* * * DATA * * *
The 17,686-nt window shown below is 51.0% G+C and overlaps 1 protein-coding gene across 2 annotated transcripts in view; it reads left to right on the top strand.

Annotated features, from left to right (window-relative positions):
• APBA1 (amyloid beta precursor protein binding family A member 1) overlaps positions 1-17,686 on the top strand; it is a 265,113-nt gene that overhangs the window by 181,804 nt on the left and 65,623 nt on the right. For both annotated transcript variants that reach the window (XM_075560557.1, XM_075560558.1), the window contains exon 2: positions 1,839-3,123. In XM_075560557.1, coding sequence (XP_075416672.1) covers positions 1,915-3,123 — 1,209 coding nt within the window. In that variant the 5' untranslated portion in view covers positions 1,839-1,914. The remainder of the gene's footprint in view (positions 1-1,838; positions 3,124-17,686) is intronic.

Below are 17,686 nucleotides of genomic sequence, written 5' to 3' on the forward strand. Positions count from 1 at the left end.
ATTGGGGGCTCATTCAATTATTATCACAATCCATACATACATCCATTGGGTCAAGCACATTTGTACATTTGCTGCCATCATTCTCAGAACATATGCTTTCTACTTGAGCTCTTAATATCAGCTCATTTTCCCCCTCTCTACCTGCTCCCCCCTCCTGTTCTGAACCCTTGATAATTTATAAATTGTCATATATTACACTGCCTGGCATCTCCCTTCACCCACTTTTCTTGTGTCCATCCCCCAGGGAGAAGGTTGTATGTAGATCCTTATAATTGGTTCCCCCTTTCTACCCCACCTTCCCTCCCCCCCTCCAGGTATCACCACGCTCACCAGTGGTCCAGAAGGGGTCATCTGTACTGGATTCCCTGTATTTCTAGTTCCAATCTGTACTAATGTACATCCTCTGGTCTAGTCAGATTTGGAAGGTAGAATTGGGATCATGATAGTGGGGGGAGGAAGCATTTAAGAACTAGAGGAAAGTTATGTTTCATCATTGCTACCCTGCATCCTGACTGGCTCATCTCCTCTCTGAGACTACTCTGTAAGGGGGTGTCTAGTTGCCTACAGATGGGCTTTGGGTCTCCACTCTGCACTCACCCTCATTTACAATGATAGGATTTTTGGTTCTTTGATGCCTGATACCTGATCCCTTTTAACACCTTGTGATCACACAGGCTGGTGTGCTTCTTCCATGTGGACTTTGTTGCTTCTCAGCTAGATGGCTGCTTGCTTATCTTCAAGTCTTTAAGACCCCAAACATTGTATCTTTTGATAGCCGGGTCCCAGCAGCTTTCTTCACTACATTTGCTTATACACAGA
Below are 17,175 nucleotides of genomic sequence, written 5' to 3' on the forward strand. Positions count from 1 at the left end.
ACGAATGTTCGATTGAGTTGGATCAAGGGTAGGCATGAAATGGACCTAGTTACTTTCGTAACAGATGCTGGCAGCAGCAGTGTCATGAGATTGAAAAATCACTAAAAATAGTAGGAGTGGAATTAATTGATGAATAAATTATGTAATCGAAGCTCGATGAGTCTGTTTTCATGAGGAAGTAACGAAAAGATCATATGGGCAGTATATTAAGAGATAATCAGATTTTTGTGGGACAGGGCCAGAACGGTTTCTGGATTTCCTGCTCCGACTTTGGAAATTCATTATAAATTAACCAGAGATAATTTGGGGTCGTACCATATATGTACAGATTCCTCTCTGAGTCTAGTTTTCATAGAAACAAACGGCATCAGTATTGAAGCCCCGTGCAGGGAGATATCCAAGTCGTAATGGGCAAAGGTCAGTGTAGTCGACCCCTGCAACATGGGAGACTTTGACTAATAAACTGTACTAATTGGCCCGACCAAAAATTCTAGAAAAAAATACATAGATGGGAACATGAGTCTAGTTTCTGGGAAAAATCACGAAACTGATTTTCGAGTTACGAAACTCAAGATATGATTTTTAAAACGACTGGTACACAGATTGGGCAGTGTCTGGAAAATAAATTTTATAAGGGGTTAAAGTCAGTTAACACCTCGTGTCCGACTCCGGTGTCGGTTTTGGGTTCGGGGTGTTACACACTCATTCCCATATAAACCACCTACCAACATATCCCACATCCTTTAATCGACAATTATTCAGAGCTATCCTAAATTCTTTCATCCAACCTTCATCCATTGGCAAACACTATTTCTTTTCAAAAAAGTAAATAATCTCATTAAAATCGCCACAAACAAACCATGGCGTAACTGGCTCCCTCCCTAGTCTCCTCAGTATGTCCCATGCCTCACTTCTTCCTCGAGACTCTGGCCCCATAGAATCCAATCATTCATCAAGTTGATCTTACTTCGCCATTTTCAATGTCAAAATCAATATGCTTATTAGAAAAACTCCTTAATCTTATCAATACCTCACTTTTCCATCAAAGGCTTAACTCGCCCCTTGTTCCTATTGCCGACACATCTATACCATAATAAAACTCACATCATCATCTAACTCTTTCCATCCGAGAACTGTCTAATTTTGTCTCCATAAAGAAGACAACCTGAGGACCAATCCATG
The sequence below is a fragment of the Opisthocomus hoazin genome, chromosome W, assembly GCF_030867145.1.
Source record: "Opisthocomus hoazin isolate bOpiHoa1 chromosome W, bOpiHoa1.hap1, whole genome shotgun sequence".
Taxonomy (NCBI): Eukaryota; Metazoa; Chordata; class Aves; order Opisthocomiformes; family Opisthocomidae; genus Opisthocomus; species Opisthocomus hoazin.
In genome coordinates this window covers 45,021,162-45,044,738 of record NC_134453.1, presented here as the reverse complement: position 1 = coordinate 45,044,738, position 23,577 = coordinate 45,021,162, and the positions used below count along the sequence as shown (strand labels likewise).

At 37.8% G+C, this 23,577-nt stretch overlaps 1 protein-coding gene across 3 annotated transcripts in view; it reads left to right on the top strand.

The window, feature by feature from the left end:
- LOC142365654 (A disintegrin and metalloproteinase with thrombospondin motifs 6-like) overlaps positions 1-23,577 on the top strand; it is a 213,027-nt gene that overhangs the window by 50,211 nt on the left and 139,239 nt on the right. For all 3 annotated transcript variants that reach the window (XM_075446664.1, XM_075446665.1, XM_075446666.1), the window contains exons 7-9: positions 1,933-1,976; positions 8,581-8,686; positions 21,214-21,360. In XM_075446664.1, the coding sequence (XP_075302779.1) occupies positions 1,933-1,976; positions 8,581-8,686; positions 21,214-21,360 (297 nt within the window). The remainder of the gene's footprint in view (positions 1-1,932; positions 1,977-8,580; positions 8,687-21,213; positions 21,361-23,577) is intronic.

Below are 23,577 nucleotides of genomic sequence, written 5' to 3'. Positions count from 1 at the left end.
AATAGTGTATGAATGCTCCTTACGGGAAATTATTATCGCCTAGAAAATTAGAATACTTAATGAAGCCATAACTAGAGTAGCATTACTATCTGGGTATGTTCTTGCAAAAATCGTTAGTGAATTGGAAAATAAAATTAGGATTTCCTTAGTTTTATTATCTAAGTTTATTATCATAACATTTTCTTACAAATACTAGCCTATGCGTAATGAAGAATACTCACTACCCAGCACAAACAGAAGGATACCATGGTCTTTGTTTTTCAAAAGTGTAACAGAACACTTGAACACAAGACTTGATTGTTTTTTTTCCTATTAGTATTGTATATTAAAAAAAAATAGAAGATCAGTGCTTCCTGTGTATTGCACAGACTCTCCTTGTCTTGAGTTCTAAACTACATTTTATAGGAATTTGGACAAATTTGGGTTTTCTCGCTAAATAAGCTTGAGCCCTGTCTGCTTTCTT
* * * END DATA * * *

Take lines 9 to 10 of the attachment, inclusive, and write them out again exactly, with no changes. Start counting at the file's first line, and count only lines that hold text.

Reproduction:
Source record: "Opisthocomus hoazin isolate bOpiHoa1 chromosome W, bOpiHoa1.hap1, whole genome shotgun sequence".
Taxonomy (NCBI): Eukaryota; Metazoa; Chordata; class Aves; order Opisthocomiformes; family Opisthocomidae; genus Opisthocomus; species Opisthocomus hoazin.